More and more activists and medical professionals are calling for an end to a Reagan-era ban on gay male blood donations, but is the U.S. Food and Drug Administration listening?
In response to the AIDS outbreak, the FDA enacted guidelines that prohibit men who have sex with other men from donating blood -- for life. The guidelines went into effect in 1983, a time when very little was known about the disease and how to detect it.
But a growing chorus of critics are calling the ban at best outdated and at worst homophobic. In June, as ABC News reported, the American Medical Association voted to oppose the ban, urging a policy based on an individual’s level of risk and not sexual orientation alone.
In countries such as the U.K. and Australia, gay men may donate blood if they have abstained from sex for at least a year. And, in May, the Canadian government lifted its 30-year-old ban, allowing gay men to donate blood if they have been abstinent for five years, as the Canadian Press reported via CTV News.
Now one openly gay California public officeholder is saying it’s time for the U.S. to move with the times. Evan Low, mayor of Campbell, Calif., launched an online petition at Change.org this month, calling on the FDA to “[s]top discriminating against me and other gay men who want to donate blood.”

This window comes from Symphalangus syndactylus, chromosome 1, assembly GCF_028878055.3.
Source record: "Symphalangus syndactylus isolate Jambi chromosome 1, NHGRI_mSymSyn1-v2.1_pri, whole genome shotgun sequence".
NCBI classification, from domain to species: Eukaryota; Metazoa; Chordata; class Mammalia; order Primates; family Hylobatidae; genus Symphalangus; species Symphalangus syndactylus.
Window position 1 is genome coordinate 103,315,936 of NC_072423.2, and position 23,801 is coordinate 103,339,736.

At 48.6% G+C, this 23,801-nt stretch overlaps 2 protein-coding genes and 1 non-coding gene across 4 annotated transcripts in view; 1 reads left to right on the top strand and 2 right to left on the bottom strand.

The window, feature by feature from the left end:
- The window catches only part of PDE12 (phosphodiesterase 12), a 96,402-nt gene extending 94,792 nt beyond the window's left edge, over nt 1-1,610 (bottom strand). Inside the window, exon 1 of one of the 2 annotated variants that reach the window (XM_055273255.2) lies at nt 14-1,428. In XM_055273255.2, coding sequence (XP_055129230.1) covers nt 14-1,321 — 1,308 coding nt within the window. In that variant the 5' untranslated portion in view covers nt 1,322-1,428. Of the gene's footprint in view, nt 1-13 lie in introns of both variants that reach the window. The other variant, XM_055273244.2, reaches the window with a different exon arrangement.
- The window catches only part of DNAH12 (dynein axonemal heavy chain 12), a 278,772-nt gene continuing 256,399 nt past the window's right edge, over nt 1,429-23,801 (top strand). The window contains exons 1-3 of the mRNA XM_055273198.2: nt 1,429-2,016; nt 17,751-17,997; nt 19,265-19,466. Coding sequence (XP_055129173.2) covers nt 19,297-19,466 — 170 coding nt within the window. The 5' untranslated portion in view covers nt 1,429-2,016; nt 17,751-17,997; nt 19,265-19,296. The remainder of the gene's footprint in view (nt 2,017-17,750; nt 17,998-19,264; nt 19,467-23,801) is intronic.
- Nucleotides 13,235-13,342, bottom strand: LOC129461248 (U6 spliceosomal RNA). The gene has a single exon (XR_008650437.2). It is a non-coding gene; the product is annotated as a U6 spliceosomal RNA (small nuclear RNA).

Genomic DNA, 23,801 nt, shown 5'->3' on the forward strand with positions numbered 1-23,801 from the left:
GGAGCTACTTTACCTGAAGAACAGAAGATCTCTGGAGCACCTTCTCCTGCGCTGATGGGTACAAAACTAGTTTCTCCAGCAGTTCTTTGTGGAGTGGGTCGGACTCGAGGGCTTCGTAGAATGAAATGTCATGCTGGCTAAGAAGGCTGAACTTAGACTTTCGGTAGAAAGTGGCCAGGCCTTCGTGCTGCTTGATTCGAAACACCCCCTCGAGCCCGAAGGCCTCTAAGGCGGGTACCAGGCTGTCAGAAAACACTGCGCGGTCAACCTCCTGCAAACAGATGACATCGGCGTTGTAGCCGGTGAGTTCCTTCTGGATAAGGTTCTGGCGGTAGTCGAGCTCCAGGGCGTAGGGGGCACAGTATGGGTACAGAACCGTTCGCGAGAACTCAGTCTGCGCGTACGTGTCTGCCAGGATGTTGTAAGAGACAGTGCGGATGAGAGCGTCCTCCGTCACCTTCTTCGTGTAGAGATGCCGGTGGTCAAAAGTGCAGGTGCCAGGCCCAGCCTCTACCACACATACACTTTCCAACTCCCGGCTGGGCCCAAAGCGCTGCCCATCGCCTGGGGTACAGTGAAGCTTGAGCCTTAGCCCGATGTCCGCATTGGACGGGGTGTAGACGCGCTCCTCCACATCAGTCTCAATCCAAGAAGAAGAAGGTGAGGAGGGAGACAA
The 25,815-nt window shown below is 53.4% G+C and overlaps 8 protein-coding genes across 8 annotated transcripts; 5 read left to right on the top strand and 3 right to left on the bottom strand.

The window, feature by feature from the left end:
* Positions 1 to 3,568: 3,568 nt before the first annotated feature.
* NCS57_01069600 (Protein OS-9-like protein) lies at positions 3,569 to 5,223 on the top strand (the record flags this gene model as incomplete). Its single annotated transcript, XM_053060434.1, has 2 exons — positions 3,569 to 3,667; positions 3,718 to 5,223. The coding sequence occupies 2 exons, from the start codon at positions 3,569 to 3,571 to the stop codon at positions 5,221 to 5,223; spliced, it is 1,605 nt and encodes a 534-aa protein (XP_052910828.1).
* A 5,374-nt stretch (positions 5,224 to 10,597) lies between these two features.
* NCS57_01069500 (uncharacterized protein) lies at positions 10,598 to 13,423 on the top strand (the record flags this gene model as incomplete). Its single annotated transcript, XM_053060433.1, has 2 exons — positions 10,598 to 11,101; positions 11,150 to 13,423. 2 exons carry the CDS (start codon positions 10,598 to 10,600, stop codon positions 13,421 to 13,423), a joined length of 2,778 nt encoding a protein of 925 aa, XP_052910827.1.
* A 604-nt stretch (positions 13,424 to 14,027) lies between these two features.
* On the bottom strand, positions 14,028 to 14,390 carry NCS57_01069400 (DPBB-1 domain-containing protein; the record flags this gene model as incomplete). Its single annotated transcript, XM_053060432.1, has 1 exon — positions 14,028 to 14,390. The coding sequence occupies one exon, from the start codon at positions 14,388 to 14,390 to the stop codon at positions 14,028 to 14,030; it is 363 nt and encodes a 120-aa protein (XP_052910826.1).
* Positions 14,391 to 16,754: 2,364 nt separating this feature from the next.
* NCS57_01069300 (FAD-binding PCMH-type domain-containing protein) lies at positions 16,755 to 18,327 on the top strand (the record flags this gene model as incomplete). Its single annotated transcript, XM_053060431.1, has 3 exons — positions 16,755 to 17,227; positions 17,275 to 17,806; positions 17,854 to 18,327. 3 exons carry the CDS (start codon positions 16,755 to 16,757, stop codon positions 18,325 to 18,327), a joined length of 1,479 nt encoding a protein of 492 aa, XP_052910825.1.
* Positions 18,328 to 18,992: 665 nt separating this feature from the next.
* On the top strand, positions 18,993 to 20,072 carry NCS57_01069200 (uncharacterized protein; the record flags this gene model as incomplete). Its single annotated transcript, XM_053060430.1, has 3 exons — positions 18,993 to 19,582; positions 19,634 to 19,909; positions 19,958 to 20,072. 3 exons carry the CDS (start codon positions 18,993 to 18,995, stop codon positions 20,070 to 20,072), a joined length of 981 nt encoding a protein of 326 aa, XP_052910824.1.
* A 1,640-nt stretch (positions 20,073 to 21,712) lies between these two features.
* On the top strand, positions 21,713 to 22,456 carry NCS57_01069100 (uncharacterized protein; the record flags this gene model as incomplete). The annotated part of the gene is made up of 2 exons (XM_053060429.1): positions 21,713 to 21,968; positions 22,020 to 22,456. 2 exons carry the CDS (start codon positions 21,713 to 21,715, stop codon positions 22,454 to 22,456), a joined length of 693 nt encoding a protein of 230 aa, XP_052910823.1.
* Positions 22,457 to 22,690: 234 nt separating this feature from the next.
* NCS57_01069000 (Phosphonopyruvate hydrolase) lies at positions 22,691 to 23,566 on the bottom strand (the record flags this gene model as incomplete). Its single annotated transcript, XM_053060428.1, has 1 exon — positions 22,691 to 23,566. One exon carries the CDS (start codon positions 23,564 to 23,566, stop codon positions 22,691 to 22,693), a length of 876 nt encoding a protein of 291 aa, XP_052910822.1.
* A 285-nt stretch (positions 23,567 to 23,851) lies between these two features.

According to Low’s petition: “Advances in technology and the understanding of HIV/AIDS have come a long way. The fact of the matter is that blood donations are safest and most effective when using rational, scientifically-based deferral periods that are applied fairly and consistently among blood donors who engage in similar risk activities. These screening strategies provide an inclusive, internationally recognized means for keeping blood supplies safe.”
In 2010, at the age of 26, Low became the youngest openly gay mayor in the country. He was born the same year the ban on gay blood donors was adopted. Campbell is a suburb of San Jose in Silicon Valley.
In July, Low walked into a local Red Cross blood-drive center to donate blood, but he was denied because he is openly gay, as multiple media outlets reported at the time. In his petition, Low said he is confident that the FDA ban will “one day exist as a relic of historical discrimination.”
Further fueling the controversy over the ban on gay blood donors is an emergency announcement made by the American Red Cross, which said blood donations were down about 10 percent around the country in June, compared with the same period last year.
Meanwhile, the FDA continues to stand by its policy. On its website, it says “scientific evidence has not yet demonstrated that blood donated by [men who have had sex with men] or a subgroup of these potential donors does not have a substantially increased rate of HIV infection compared to currently accepted blood donors.”
Since Low’s petition was launched, it has attracted more than 11,400 signatures. Low is seeking 15,000 before the petition is sent to the U.S. Department of Health and Human Services. A similar petition launched at WhiteHouse.gov this year failed to attract the 25,000 signatures needed to necessitate a response from the Obama administration.
Read Low’s full petition here.